Masquerade is a jazz-inflected, lyric-narrative sequence of poems, a "memoir in poetry" set principally in pre-Katrina New Orleans and in Seattle, involving an interracial couple who are artists and writers. Moved by mutual fascination, shared ideals and aspirations, and the passion they discover in each other, the two are challenged to find a place together in the cultures of both races and families, amid personal and political dislocations as well as questions of trust—all against the backdrop of America's racism and painful social history. The twentieth century's global problem, the color line, as W. E. B. du Bois named it, is enacted here in microcosm between these lovers and fellow artists, who must face their own fears and unresolved conflicts in each other. Similar stories have been told from the male protagonist's point of view; Masquerade is unique in foregrounding the female perspective.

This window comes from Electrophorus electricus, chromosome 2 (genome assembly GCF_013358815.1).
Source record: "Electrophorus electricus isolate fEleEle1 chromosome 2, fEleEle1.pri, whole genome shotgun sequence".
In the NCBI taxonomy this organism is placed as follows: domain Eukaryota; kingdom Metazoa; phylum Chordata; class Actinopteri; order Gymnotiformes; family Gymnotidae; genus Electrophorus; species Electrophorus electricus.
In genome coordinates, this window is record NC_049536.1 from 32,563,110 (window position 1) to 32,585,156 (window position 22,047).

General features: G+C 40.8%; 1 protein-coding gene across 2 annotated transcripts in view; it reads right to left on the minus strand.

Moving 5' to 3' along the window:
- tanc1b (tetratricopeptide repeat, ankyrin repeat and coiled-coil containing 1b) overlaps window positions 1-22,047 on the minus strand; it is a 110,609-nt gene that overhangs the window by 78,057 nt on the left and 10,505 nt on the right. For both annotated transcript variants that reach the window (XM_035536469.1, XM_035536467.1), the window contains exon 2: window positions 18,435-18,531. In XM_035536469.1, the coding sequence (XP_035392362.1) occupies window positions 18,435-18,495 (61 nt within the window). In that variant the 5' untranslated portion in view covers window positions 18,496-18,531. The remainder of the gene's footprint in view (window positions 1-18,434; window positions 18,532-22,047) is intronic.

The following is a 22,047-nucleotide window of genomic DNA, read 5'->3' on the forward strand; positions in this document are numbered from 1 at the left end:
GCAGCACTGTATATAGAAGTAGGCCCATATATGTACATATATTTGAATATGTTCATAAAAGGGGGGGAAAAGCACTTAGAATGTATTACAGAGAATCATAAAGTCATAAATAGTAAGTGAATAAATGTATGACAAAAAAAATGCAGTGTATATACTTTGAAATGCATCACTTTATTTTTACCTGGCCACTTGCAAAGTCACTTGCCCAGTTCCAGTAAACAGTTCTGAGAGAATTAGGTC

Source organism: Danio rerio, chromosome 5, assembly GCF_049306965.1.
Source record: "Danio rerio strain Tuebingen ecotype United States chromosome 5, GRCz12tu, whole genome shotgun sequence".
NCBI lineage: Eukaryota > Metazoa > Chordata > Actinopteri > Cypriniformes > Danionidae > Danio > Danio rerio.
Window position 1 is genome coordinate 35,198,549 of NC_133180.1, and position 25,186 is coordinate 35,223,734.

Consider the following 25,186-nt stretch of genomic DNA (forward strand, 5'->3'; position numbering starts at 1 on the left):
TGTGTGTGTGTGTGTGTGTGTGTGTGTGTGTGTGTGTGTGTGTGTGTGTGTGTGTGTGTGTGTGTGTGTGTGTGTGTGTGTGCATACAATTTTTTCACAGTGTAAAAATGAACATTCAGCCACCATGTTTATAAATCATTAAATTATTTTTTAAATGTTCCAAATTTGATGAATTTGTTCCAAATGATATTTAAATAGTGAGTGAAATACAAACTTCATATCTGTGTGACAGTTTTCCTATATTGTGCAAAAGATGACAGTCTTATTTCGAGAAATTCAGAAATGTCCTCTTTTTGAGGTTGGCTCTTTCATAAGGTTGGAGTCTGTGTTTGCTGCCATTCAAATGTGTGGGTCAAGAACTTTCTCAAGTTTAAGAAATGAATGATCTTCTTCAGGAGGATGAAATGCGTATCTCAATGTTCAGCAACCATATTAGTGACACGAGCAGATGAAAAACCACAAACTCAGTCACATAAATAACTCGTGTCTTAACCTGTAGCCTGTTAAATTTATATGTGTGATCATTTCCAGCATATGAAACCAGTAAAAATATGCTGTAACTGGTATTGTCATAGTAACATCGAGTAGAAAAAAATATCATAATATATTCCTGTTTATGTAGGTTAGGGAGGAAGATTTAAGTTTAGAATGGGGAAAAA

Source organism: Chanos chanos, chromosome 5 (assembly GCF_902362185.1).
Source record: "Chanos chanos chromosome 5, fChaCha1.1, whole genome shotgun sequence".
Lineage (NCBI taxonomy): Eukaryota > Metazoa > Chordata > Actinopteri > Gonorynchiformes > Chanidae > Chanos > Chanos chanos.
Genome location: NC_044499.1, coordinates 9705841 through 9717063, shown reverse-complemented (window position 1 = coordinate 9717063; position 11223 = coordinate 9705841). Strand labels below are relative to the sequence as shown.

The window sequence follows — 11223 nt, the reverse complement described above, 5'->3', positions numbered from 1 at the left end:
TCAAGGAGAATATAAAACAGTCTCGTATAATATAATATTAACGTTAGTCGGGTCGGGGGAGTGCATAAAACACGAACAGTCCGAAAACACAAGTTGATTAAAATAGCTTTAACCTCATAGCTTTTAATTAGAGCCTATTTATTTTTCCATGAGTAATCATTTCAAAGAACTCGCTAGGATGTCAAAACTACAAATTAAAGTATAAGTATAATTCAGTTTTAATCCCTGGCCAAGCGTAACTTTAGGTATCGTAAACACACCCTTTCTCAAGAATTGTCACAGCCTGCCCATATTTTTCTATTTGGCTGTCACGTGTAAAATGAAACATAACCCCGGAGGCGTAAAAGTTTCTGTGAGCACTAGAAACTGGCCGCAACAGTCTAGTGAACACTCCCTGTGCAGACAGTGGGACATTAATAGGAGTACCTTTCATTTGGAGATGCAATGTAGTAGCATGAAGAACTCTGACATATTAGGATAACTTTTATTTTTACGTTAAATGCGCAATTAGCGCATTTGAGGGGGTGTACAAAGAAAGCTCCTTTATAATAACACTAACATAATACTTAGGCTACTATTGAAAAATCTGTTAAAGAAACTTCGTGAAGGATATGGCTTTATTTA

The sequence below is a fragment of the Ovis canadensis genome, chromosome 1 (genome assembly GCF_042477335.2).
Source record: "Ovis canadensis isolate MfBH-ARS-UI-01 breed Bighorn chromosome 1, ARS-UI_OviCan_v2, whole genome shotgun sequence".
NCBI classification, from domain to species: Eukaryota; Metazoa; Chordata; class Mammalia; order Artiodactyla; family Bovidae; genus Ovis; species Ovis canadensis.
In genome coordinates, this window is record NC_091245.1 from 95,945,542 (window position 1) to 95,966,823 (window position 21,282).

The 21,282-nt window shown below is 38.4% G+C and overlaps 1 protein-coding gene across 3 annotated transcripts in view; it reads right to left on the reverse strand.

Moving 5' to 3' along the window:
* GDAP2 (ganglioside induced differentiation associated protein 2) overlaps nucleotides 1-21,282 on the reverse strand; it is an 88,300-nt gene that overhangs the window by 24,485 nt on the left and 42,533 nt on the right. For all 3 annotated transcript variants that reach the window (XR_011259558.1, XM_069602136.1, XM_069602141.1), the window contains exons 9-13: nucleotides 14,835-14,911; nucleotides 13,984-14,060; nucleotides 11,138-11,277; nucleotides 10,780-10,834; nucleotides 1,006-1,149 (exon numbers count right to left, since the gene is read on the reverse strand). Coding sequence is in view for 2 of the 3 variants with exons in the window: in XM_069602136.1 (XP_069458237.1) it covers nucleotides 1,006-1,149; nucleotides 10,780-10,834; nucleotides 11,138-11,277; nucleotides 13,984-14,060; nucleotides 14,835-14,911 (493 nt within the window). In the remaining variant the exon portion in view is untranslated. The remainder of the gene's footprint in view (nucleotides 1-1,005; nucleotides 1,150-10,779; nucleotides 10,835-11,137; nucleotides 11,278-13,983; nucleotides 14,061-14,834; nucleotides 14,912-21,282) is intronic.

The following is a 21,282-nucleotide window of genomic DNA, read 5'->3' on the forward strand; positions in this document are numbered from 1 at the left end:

About the Author
Carolyne Wright is author of This Dream the World: New and Selected Poems, whose title poem won a Pushcart Prize and also appeared in The Best American Poetry 2009. Her anthology, Raising Lilly Ledbetter: Women Poets Occupy the Workspace, received ten Pushcart Prize nominations. She authored five earlier books of poetry, a volume of essays, and five award-winning volumes in translation from Spanish and Bengali. A contributing editor for the Pushcart Prizes, she teaches at Seattle's Richard Hugo House and at conferences and festivals worldwide.